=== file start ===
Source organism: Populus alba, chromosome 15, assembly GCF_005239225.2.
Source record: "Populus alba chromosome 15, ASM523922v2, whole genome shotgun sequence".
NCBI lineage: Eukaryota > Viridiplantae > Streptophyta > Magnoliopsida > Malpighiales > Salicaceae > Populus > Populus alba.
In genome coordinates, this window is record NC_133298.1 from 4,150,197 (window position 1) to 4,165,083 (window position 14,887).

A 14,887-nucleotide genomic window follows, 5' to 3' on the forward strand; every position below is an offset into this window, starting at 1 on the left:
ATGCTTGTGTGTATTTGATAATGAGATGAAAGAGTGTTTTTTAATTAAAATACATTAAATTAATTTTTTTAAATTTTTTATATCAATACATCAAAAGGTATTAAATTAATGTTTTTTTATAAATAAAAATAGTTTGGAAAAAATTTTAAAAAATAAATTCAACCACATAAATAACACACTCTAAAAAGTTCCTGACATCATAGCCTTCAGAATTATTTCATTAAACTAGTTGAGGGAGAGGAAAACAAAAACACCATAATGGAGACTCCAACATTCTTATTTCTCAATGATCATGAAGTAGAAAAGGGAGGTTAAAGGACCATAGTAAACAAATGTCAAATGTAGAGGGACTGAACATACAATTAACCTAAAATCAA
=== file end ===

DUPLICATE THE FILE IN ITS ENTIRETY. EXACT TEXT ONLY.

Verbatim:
Source organism: Populus alba, chromosome 15, assembly GCF_005239225.2.
Source record: "Populus alba chromosome 15, ASM523922v2, whole genome shotgun sequence".
NCBI lineage: Eukaryota > Viridiplantae > Streptophyta > Magnoliopsida > Malpighiales > Salicaceae > Populus > Populus alba.
In genome coordinates, this window is record NC_133298.1 from 4,150,197 (window position 1) to 4,165,083 (window position 14,887).

A 14,887-nucleotide genomic window follows, 5' to 3' on the forward strand; every position below is an offset into this window, starting at 1 on the left:
ATGCTTGTGTGTATTTGATAATGAGATGAAAGAGTGTTTTTTAATTAAAATACATTAAATTAATTTTTTTAAATTTTTTATATCAATACATCAAAAGGTATTAAATTAATGTTTTTTTATAAATAAAAATAGTTTGGAAAAAATTTTAAAAAATAAATTCAACCACATAAATAACACACTCTAAAAAGTTCCTGACATCATAGCCTTCAGAATTATTTCATTAAACTAGTTGAGGGAGAGGAAAACAAAAACACCATAATGGAGACTCCAACATTCTTATTTCTCAATGATCATGAAGTAGAAAAGGGAGGTTAAAGGACCATAGTAAACAAATGTCAAATGTAGAGGGACTGAACATACAATTAACCTAAAATCAA